The destination address at the front of a SpaceWire packet is used to route the packet through a network from the source node to the destination. There are two forms of addressing used in SpaceWire networks: path addressing and logical addressing.
Path addressing can best be understood using the simple analogy of providing directions to someone driving a car. To reach the destination you might suggest that the driver takes exit 2 at the first roundabout, exit 1 at the next roundabout, and finally exit 3 on the third roundabout. The driver will then have reached the required destination (see Figure 3). There is a direction to follow at each roundabout (take a particular exit). Together these directions describe the path from the initial position to the required destination. There is a list of directions to follow one for each roundabout. Once a direction has been followed it is crossed off the list and the next direction is followed at the next roundabout.
In a SpaceWire network the roundabouts are routers and the roads connecting the roundabouts are the links connecting the routers (see Figure 3). The list of directions is attached to the front of the SpaceWire packet forming the destination address. The first direction is followed when the first router is encountered. This direction is simply a data character that specifies which port of the router the packet should be forwarded through. A router can have a maximum of 31 external ports (port numbers 1 to 31) and one internal configuration port (port number 0). The leading data character at the front of the packet is used to specify the port that the packet is to be forwarded through: if the leading data character is 3, the packet will be forwarded out port 3 of the router. Once the leading data character has been used to forward a packet, it is discarded as it is no longer needed. This reveals the next data character in the path address for routing the packet at the next router. Figure 3, shows how the path address at the start of the packet is modified as the packet goes through the network. Since a router can have a maximum of 31 ports along with an internal configuration port, each data character forming a path address is in the range 0 to 31.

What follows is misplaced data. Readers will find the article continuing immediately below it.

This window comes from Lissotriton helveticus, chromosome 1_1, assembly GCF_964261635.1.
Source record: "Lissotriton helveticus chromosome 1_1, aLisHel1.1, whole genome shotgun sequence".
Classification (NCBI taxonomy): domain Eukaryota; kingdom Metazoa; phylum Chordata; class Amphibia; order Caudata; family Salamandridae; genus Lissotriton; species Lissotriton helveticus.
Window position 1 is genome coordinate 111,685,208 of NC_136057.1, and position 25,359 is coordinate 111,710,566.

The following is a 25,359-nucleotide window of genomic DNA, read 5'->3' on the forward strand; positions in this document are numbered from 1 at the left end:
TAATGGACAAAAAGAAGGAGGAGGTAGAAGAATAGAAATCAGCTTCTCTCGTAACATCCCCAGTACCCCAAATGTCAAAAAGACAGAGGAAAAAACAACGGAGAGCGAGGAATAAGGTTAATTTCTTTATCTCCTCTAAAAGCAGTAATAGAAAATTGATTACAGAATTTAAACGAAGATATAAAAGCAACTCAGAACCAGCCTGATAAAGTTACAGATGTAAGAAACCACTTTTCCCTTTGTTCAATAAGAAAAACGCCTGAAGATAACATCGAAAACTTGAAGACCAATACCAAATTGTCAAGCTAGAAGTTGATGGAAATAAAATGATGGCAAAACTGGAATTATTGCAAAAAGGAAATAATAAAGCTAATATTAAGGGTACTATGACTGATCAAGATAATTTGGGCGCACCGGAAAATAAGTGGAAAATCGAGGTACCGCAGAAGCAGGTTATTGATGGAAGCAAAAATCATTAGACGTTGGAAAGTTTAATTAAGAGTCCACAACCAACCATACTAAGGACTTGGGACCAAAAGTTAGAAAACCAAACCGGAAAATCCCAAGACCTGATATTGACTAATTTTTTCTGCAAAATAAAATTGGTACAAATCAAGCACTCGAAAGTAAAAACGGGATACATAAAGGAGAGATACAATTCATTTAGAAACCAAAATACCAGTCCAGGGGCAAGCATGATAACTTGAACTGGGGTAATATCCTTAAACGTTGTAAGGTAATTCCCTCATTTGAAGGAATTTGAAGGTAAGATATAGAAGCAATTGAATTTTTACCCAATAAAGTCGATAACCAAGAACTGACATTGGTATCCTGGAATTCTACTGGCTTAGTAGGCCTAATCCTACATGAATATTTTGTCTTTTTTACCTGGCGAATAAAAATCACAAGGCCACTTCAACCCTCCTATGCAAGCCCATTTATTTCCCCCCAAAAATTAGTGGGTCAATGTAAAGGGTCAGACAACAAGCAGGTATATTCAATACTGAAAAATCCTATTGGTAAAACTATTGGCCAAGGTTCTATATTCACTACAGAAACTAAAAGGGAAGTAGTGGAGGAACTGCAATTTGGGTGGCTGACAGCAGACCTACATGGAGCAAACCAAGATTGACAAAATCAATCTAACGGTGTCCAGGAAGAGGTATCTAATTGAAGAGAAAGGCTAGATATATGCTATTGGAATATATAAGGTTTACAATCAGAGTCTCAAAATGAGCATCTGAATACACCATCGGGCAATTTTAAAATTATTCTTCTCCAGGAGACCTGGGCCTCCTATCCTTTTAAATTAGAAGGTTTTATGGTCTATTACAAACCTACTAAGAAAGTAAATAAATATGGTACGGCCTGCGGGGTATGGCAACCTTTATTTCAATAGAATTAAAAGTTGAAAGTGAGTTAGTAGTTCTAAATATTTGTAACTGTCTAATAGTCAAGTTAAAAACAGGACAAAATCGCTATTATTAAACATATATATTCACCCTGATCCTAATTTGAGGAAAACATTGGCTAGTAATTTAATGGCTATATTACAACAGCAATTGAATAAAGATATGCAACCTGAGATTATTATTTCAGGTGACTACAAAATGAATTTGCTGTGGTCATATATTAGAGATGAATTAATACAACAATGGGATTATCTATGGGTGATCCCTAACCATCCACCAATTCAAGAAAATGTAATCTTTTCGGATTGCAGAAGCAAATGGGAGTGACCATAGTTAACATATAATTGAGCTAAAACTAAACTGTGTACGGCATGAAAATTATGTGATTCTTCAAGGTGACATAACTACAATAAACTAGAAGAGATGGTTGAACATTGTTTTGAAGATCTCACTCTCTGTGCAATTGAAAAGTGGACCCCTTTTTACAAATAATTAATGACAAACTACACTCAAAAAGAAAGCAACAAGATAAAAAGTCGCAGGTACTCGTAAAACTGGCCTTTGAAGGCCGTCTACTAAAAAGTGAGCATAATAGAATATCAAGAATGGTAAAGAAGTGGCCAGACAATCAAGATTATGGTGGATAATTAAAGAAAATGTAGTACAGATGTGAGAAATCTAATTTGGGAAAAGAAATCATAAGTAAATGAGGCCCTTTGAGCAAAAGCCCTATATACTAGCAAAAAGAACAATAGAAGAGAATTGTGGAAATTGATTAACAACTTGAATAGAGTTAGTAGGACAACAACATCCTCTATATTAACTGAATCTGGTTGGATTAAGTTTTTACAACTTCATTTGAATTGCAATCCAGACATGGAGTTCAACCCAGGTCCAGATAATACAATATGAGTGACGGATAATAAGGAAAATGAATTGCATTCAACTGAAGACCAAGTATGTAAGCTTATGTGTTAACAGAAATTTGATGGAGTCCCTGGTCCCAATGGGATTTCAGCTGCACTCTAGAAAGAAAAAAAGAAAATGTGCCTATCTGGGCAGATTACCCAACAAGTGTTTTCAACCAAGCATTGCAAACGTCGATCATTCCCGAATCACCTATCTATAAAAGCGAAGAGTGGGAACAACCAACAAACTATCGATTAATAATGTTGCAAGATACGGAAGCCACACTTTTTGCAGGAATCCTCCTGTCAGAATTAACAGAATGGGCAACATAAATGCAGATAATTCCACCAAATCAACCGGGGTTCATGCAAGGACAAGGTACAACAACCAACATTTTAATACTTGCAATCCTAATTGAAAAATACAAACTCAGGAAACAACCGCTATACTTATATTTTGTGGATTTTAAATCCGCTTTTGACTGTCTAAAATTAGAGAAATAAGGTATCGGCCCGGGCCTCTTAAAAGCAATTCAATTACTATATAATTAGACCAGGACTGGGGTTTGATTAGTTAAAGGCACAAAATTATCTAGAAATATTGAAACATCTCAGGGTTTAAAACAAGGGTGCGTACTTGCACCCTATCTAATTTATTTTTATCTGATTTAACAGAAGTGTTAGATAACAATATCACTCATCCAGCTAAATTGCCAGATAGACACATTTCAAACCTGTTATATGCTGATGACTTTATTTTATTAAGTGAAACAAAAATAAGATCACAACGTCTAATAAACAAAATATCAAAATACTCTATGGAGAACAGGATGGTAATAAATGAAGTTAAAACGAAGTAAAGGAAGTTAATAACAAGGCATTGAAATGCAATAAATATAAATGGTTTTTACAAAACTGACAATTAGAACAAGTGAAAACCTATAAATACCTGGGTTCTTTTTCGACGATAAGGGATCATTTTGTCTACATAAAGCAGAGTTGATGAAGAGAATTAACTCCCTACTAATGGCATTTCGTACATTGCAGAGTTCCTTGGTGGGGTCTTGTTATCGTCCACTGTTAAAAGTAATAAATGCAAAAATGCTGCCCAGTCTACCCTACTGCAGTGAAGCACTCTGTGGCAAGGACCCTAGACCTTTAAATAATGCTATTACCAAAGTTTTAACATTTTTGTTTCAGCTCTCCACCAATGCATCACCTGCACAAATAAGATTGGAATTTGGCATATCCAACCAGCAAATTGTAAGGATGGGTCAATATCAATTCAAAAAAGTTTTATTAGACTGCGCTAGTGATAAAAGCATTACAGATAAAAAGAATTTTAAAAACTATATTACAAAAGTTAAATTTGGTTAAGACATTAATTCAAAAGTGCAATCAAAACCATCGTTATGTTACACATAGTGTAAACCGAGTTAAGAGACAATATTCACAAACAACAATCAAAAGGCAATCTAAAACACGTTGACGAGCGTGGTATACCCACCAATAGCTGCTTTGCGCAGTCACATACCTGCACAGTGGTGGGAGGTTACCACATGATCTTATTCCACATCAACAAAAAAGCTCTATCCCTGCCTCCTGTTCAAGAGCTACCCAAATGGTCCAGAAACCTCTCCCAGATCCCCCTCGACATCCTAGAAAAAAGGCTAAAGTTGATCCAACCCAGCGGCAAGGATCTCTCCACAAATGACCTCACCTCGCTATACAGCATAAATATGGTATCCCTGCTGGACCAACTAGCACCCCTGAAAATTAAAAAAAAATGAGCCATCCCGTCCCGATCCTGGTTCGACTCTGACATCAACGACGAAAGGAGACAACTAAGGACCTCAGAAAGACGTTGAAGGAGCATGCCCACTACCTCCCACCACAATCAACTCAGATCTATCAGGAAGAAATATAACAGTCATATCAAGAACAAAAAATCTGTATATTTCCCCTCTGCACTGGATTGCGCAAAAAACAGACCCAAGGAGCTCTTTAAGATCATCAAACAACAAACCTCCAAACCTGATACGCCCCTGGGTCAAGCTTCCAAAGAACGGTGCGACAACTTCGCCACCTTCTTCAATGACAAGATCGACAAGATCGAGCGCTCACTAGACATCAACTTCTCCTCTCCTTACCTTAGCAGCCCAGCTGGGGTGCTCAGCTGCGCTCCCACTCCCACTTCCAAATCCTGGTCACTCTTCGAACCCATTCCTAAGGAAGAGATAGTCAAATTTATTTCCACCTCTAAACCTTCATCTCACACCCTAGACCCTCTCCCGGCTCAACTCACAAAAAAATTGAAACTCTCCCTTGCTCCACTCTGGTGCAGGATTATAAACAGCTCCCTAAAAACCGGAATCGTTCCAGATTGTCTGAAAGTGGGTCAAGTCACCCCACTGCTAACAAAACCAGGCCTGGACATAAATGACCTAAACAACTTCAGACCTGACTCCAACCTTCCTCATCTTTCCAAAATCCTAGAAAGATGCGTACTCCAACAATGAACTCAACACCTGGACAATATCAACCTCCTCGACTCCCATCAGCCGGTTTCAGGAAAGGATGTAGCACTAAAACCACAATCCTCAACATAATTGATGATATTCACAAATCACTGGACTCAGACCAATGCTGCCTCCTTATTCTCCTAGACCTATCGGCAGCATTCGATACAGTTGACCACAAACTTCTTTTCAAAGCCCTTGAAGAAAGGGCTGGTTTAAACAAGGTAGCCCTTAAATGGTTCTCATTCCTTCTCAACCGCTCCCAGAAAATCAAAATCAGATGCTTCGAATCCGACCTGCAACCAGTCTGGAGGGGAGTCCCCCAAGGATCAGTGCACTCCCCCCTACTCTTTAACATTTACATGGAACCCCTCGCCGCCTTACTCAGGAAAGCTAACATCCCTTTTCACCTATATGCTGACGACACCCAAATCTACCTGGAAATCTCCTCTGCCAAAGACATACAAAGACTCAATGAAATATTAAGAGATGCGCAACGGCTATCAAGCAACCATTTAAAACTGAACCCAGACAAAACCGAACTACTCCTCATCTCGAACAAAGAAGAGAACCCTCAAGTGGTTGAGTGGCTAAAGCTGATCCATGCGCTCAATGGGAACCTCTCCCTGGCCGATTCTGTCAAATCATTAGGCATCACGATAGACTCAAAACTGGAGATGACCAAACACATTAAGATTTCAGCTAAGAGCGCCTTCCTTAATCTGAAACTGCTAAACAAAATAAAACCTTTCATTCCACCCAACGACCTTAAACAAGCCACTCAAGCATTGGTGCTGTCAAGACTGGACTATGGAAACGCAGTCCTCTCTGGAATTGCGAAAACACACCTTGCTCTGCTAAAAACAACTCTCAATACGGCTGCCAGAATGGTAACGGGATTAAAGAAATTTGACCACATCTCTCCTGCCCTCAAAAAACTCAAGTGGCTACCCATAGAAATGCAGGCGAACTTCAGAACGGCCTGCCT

Figure 3 Path Addressing
Logical addressing can also be understood using the analogy of giving directions to a car driver. Logical addressing is like saying to the driver, “follow the signs to Dundee at each of the roundabouts”. This, of course, requires appropriate signs to be placed at each roundabout and each destination has to have a name or identifier so that it can be recognised on the signs. The logical address analogy is illustrated in Figure 4.
In a SpaceWire network using logical addressing, each destination is given an identifier, which is a number in the range 32 to 255. Each router in the network has a routing table (like the sign at a roundabout) which specifies what port the packet should be forwarded through for each possible destination identifier. The leading data character of a packet is set to the required destination identifier (e.g. 44 for Dundee). At each router the leading data character is used to look up the appropriate directions from the routing table and the packet is forwarded accordingly. For logical addressing the leading data character is not discarded at each router, since it will be needed to look up the path to follow at the next router encountered. The use of logical addressing is illustrated in Figure 4. Logical addressing uses just a single data character to identify the destination which is in the range 32 to 255 so that it does not get confused with path addresses.
Figure 4 Logical Addressing
Logical addressing has the advantage that only a single address byte is required, but it does require the routing tables to be configured before it can be used. Path addressing requires a byte for each router and does not need routing tables in the routers.